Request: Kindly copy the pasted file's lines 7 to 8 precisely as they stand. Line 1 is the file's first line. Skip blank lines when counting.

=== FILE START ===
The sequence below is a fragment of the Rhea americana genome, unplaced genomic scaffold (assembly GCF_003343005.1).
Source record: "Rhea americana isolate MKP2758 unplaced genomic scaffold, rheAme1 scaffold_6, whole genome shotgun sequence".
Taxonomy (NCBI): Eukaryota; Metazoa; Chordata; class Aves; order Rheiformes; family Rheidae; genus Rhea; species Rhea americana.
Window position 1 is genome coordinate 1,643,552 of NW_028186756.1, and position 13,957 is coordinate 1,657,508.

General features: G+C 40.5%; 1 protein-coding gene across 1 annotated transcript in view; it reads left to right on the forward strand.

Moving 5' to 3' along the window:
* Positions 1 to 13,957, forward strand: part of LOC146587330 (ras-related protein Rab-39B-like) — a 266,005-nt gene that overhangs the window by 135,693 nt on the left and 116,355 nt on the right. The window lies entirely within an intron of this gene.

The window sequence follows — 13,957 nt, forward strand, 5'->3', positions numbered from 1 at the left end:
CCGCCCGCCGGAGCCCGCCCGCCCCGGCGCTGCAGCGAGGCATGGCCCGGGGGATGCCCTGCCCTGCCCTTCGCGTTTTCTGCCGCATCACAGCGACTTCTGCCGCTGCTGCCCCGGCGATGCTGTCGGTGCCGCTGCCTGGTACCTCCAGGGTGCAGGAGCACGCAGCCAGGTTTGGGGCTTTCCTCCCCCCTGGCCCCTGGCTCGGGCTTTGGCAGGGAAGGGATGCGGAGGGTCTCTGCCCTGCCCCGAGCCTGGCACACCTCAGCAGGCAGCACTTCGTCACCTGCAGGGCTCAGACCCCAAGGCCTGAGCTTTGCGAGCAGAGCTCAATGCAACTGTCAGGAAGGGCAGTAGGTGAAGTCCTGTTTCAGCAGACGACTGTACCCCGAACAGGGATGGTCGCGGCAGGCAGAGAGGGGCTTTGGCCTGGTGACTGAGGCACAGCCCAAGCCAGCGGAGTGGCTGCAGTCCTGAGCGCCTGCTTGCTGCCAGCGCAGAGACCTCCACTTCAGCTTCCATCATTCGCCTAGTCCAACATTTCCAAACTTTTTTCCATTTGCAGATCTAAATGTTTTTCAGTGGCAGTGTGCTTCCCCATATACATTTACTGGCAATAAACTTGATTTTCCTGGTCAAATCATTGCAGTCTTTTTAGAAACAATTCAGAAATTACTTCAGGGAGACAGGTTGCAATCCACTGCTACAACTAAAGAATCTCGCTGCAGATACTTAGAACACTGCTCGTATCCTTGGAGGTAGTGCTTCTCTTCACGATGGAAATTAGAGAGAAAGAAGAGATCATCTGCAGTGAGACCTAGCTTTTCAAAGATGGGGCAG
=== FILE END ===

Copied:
* Positions 1 to 13,957, forward strand: part of LOC146587330 (ras-related protein Rab-39B-like) — a 266,005-nt gene that overhangs the window by 135,693 nt on the left and 116,355 nt on the right. The window lies entirely within an intron of this gene.

The window sequence follows — 13,957 nt, forward strand, 5'->3', positions numbered from 1 at the left end: